Review: Six Minutes to Midnight Smothers Its Historical Appeal in Melodrama

Andy Goddard’s film clumsily superimposes a frenzied, completely fictional spy adventure onto a fascinating fragment of pre-war history.

Six Minutes to Midnight
Photo: IFC Films

Bexhill-on-Sea, an idyllic coastal town in the southeast coast of England, was a geopolitical curiosity in 1939. The way director Andy Goddard’s Six Minutes to Midnight tells it, patriotic Brits frolicked on the town’s beach, dimly aware of war looming on the horizon. But just a bit inland, the Augusta Victoria School, run by the oh-so-magnanimous Miss Rocholl (Judi Dench), offers a home and picturesque grounds for learning to a group of teenage girls with one thing in common: Their dads are Nazis.

The film draws its central premise from history, as the school, housed in a large Victorian villa, really did serve the daughters and goddaughters of the German High Command, born to be loyal till death to their family’s worldview. But by superimposing a frenzied, completely fictional spy adventure onto this fascinating fragment of pre-war history, Six Minutes to Midnight smothers most of its historical appeal in clumsy melodrama.

Thomas Miller (Eddie Izzard, who co-wrote the film with Goddard and co-star Celyn Jones) arrives at the school when a post for an English teacher opens up, after his predecessor’s (Nigel Lindsay) body washes up on the shore. But Miller is a spy, sent to infiltrate the school in order to prevent the girls from returning to Germany before the British government can take them as prisoners of war to use as bargaining chips against their powerful fathers.

At the heart of the history that inspired the film are questions about the capacity of young people to unlearn a belief system, but these go unposed here. When the girls salute en masse as Hitler delivers a speech on the radio, Six Minutes to Midnight presents their fervent Nazism as a sort of demonic possession that comes over them. It’s fair to suggest that most of them might never push back on their homegrown ideology, but the film, in framing its portrait of Nazi evil around the unhinged, murderous sports teacher Ilse Keller (Carla Juri), never quite holds nearly adult children accountable for their beliefs. Ilse is set on returning the girls to their homeland, along with intel she’s been collecting on English spies in Germany, and she delivers some rather heavy-handed lessons to the girls on how to hate like a Nazi.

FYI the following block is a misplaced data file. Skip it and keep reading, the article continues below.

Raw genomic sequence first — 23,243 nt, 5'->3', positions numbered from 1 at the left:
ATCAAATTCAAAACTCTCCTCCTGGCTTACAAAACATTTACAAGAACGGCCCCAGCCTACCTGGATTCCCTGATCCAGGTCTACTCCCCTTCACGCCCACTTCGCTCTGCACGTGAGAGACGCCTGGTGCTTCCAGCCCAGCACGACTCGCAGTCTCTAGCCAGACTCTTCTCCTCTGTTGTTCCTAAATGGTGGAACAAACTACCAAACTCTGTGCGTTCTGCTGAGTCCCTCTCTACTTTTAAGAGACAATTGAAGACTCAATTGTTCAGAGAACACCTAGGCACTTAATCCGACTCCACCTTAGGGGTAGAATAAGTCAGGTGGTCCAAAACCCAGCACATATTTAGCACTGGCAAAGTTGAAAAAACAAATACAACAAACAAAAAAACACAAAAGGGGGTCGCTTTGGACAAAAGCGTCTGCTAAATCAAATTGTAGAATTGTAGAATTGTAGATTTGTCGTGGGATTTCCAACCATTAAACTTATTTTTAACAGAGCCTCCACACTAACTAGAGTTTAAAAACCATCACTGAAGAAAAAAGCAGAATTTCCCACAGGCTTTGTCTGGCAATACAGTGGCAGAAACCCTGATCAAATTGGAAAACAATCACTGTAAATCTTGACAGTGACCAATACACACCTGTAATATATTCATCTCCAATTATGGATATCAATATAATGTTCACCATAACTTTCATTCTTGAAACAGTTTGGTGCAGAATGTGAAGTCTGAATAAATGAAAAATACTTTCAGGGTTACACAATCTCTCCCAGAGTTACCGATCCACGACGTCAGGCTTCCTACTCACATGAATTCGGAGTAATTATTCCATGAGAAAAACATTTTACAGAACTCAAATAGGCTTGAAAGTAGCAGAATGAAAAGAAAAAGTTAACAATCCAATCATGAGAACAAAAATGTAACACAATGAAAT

If villainous Ilse is a caricature, Izzard’s spy hero is a cipher. It’s possible he’s telling the truth in what little he reveals about his tragic past (“You married?” Miss Rocholl asks in her interview, to which Miller replies, “I was…Spanish flu”), but he’s not really a teacher, of course, and he might as well be lying about the rest for all the film cares about its protagonist’s motivations. Except for bonding briefly with teenage outcast Gretel (Tijan Marei), Miller’s all spy business. And though we learn early on that he’s really there to help the government seize the girls as political pawns rather than protect them, Miller’s occasional waffling on the morality of this plan never figures too centrally in his decision-making.

The screenplay discovers too late, then, that the character that actually matters most is Dench’s Miss Rocholl, a half-German Englishwoman who begins to realize that her lifelong devotion to the upkeep of Anglo-German relations no longer holds up against the destructive reality of Hitler’s regime. But since the film largely abandons Miss Rocholl in favor of chasing Miller through a madcap spy-on-the-run plotline once he’s accused of executing a fellow spy, Dench doesn’t have time to play out the gradual redemptive arc she deserves.

While some of the dialogue is preposterously, almost farcically, overwrought (“I’m done!” cries Jones’s Corporal Willis as he bleeds out), the film is often visually well-crafted with its sweeping looks at the cliffs and crannies over which Izzard spends much of the film sprinting and scrambling. In Six Minutes to Midnight’s most arresting tableau, it’s revealed that the strange formations that the girls do in their gymnastics exercises have all been a rehearsal for one pivotal moment: The students, in midnight darkness on the top of a hill, send up flares to summon a German plane. But with no characters of substance to illuminate, even this memorable image with its shocks of light makes only a fleeting impression.

Score: 
 Cast: Eddie Izzard, Judi Dench, Carla Juri, James D’Arcy, Celyn Jones, Jim Broadbent, David Schofield, Maria Dragus, Tijan Marei, Franziska Brandmeier, Luisa-Céline Gaffron, Bianca Nawrath, Daria Wolf, Nigel Lindsay, Kevin Eldon  Director: Andy Goddard  Screenwriter: Celyn Jones, Eddie Izzard, Andy Goddard  Distributor: IFC Films  Running Time: 102 min  Rating: NR  Year: 2021

Dan Rubins

Dan Rubins is a writer, composer, and arts nonprofit leader based in New York City. He has previously written about theater for CurtainUp, Theatre Is Easy, A Younger Theatre, and the journal Shakespeare.

Leave a Reply

Your email address will not be published.

Previous Story

Review: Violation Is a Vibrantly Disorienting Examination of Trauma and Revenge

Next Story

Review: The Man Who Sold His Skin Takes on Artistic Commodification